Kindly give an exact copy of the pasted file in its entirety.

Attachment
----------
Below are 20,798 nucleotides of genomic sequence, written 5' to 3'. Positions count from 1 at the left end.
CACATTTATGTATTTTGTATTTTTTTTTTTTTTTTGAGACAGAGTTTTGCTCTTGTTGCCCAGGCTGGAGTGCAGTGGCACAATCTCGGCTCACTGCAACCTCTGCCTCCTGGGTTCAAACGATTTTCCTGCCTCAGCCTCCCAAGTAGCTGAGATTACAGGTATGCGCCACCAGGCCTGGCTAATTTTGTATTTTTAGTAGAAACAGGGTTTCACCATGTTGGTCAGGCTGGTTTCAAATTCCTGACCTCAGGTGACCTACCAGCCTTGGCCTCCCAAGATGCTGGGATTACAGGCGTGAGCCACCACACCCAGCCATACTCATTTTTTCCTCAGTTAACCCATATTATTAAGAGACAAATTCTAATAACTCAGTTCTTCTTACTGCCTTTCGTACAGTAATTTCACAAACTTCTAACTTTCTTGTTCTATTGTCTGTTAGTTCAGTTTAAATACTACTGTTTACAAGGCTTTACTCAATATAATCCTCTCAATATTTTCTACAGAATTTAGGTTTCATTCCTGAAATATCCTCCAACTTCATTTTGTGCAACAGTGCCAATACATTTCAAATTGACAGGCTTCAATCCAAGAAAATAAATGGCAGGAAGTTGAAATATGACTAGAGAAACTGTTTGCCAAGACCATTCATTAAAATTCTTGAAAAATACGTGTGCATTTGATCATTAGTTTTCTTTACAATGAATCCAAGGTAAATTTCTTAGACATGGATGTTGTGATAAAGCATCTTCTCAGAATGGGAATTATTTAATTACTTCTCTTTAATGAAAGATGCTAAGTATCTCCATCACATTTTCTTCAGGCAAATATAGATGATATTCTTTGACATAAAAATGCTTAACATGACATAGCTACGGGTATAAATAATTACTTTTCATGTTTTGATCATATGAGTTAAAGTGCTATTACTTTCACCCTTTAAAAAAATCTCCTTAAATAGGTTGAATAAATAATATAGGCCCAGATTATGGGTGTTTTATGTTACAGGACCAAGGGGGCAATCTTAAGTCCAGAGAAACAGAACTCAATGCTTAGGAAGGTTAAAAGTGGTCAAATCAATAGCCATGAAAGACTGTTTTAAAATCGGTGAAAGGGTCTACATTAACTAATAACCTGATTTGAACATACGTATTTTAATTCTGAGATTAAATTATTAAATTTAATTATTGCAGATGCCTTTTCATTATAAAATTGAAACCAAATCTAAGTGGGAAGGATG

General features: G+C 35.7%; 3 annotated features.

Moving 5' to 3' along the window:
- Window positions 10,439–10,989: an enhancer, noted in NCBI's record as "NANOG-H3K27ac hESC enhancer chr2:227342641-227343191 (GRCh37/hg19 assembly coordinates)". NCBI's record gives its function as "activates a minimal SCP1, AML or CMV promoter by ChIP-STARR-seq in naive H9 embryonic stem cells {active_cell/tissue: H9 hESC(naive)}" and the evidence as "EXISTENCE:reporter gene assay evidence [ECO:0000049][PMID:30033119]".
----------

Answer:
Below are 20,798 nucleotides of genomic sequence, written 5' to 3'. Positions count from 1 at the left end.
CACATTTATGTATTTTGTATTTTTTTTTTTTTTTTGAGACAGAGTTTTGCTCTTGTTGCCCAGGCTGGAGTGCAGTGGCACAATCTCGGCTCACTGCAACCTCTGCCTCCTGGGTTCAAACGATTTTCCTGCCTCAGCCTCCCAAGTAGCTGAGATTACAGGTATGCGCCACCAGGCCTGGCTAATTTTGTATTTTTAGTAGAAACAGGGTTTCACCATGTTGGTCAGGCTGGTTTCAAATTCCTGACCTCAGGTGACCTACCAGCCTTGGCCTCCCAAGATGCTGGGATTACAGGCGTGAGCCACCACACCCAGCCATACTCATTTTTTCCTCAGTTAACCCATATTATTAAGAGACAAATTCTAATAACTCAGTTCTTCTTACTGCCTTTCGTACAGTAATTTCACAAACTTCTAACTTTCTTGTTCTATTGTCTGTTAGTTCAGTTTAAATACTACTGTTTACAAGGCTTTACTCAATATAATCCTCTCAATATTTTCTACAGAATTTAGGTTTCATTCCTGAAATATCCTCCAACTTCATTTTGTGCAACAGTGCCAATACATTTCAAATTGACAGGCTTCAATCCAAGAAAATAAATGGCAGGAAGTTGAAATATGACTAGAGAAACTGTTTGCCAAGACCATTCATTAAAATTCTTGAAAAATACGTGTGCATTTGATCATTAGTTTTCTTTACAATGAATCCAAGGTAAATTTCTTAGACATGGATGTTGTGATAAAGCATCTTCTCAGAATGGGAATTATTTAATTACTTCTCTTTAATGAAAGATGCTAAGTATCTCCATCACATTTTCTTCAGGCAAATATAGATGATATTCTTTGACATAAAAATGCTTAACATGACATAGCTACGGGTATAAATAATTACTTTTCATGTTTTGATCATATGAGTTAAAGTGCTATTACTTTCACCCTTTAAAAAAATCTCCTTAAATAGGTTGAATAAATAATATAGGCCCAGATTATGGGTGTTTTATGTTACAGGACCAAGGGGGCAATCTTAAGTCCAGAGAAACAGAACTCAATGCTTAGGAAGGTTAAAAGTGGTCAAATCAATAGCCATGAAAGACTGTTTTAAAATCGGTGAAAGGGTCTACATTAACTAATAACCTGATTTGAACATACGTATTTTAATTCTGAGATTAAATTATTAAATTTAATTATTGCAGATGCCTTTTCATTATAAAATTGAAACCAAATCTAAGTGGGAAGGATG

General features: G+C 35.7%; 3 annotated features.

Moving 5' to 3' along the window:
- Window positions 10,439–10,989: an enhancer, noted in NCBI's record as "NANOG-H3K27ac hESC enhancer chr2:227342641-227343191 (GRCh37/hg19 assembly coordinates)". NCBI's record gives its function as "activates a minimal SCP1, AML or CMV promoter by ChIP-STARR-seq in naive H9 embryonic stem cells {active_cell/tissue: H9 hESC(naive)}" and the evidence as "EXISTENCE:reporter gene assay evidence [ECO:0000049][PMID:30033119]".